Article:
The scooping debate continues

Bora Zivkovic over at ScienceBlogs posted about a scooping story that was just published in Nature. The story itself is quite scandalous, since the individual in question doesn’t have a great reputation as far as I could tell from reading various comments on blogs posting on the subject. Go see some of them at ScienceBlogs to get an idea. What I want to address in this post has to do with Bora’s commentary on the story, since he suggests that in an Open Science world, scooping would be much more difficult to pull off, since everything is documented and associated with time stamps, and the community can rally behind the “first to blog”. I’m not sure the picture is that simple.

Something that I did not fully appreciate before about scooping is that the “scooper” will claim that the discovery was made independently, which is difficult to disprove in many fields. Paleontology and archeology may have very slight advantage here in that some types of discoveries are singular and tangible – a fossil in the desert, artifacts under a dirt mound – physical things at physical locations. Someone would be hard-pressed to say they were at the same place someone else was, digging up the same object (though, as the aetosaur controversy makes clear, scooping of a related sort can still happen). In biology, you might slave away for years to discover that protein A regulates protein B, but if someone else publishes it first, you’re out of luck. Sure, you have the reagents and the cell lines and the protein products – but so do your competitors, as long as they have the basic equipment and resources in place to reproduce what you did. So the fear that making your research public would increase your risk of getting scooped maybe is not that unfounded. Closed scientists could easily leech off the hard work of Open scientists with no one being able to prove anything.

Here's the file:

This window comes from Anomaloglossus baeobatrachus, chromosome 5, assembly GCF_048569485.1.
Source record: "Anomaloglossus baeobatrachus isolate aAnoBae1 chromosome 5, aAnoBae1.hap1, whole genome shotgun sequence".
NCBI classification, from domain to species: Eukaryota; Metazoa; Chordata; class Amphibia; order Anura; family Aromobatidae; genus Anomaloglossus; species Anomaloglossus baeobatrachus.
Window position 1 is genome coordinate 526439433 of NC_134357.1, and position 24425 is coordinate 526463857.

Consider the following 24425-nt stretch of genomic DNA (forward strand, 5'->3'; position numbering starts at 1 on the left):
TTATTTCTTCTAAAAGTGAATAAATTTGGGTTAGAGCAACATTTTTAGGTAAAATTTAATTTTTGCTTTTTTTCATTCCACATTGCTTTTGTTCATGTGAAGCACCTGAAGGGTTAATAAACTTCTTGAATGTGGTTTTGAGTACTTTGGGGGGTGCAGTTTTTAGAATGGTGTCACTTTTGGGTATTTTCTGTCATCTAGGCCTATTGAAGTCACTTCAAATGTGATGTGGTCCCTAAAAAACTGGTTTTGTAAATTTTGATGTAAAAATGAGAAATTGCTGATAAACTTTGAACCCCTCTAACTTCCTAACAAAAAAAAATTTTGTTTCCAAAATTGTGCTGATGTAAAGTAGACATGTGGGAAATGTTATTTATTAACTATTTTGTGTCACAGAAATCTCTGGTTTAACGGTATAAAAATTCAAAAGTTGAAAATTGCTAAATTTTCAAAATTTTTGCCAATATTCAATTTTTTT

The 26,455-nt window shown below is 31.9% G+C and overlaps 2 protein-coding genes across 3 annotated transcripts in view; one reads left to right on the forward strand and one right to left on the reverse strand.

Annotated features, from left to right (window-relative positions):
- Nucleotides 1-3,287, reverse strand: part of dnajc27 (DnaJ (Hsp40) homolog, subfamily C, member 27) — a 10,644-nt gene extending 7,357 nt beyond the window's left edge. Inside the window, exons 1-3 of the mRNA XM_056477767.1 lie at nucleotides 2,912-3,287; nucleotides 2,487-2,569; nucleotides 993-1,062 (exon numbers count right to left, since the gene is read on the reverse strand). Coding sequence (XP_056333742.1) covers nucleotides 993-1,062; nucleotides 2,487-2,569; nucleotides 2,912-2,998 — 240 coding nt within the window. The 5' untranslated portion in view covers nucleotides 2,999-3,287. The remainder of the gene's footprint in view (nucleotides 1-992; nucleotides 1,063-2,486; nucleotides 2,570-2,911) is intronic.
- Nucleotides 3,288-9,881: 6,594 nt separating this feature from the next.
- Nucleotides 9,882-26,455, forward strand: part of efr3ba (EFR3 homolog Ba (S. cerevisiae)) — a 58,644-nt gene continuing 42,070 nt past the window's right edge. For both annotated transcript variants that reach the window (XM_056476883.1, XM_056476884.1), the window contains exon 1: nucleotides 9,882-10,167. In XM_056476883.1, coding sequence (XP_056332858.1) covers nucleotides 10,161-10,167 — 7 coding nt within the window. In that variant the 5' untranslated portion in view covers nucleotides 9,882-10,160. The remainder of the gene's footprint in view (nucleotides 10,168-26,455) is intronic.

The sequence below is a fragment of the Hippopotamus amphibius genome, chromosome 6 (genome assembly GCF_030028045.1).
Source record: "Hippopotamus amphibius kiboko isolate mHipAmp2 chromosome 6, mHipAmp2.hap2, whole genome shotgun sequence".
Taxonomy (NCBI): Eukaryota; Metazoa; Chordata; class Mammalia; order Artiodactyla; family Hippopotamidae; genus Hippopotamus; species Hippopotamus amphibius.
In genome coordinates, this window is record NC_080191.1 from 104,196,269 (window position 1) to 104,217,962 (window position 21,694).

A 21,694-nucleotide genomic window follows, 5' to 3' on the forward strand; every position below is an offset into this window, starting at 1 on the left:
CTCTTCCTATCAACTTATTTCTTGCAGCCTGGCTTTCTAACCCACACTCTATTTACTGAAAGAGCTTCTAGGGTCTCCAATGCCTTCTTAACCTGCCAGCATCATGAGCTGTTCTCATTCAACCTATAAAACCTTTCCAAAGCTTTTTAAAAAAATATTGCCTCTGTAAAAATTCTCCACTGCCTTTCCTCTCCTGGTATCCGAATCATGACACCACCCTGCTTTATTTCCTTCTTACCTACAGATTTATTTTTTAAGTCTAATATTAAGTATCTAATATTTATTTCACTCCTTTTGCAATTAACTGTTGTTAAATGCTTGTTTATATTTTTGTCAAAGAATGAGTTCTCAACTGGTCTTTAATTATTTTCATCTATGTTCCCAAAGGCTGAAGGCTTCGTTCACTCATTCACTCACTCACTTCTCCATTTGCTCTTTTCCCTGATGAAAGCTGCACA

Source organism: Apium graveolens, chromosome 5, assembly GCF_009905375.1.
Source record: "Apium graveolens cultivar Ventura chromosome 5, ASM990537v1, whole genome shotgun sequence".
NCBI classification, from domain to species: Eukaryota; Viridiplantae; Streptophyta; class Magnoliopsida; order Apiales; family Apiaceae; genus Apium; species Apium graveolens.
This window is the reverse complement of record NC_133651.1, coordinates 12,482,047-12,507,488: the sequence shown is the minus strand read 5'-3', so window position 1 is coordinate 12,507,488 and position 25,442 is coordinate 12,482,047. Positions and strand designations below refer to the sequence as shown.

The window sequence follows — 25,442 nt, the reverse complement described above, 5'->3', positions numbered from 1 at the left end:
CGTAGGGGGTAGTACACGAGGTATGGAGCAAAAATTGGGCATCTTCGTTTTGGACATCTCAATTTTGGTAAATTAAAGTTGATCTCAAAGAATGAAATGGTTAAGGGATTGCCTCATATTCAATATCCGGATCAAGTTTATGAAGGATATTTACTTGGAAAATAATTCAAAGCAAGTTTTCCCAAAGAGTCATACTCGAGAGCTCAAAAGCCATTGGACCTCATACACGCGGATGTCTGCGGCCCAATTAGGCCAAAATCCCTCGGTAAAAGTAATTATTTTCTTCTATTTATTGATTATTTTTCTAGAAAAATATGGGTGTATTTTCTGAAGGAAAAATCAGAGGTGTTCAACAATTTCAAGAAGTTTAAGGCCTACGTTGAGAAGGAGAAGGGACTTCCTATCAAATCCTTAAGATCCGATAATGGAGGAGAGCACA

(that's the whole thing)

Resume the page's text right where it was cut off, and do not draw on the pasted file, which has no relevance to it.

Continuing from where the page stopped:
Of course, that is an extremely pessimistic view, but unfortunately, it’s a kneejerk reaction from many people in biomedical fields. Until Open Science becomes so widespread that anything Closed is viewed with suspicion, there will be the possibility of exploitation. And that statement itself smacks highly of Big Brother. I don’t think we want a “tryanny of Openness” any more than we want scooping to happen. My conclusions from this rather sobering train of thought are that yes, scooping is a moral outrage and the fact that it is an issue is frustrating, but because it does happen, we need to think carefully about how to prevent it from escalating as more people go Open. Can we prevent it? Is collective disapproval enough?


4 Responses to The scooping debate continues

  1. Dr. Vector says:

    These are good questions you raise.

    I just want to point out that paleontologists don’t always have it so easy. Despite what Hollywood (and, all too often, the Discovery Channel) would have you believe, it is usually very hard to tell if a fossil represents a new taxon as soon as you dig it up. Often, the recognition that Fossil X is a new taxon only comes after years of preparation and careful study. And a lot of new things are named from specimens that are already in museums, like Xenoposeidon last fall. Furthermore, many people announce preliminary results in abstracts and conference proceedings. Finally, getting a graduate degree in paleo often requires doing some descriptive work, which may be generally available in the form of the unpublished thesis before it sees ink in a peer-reviewed journal.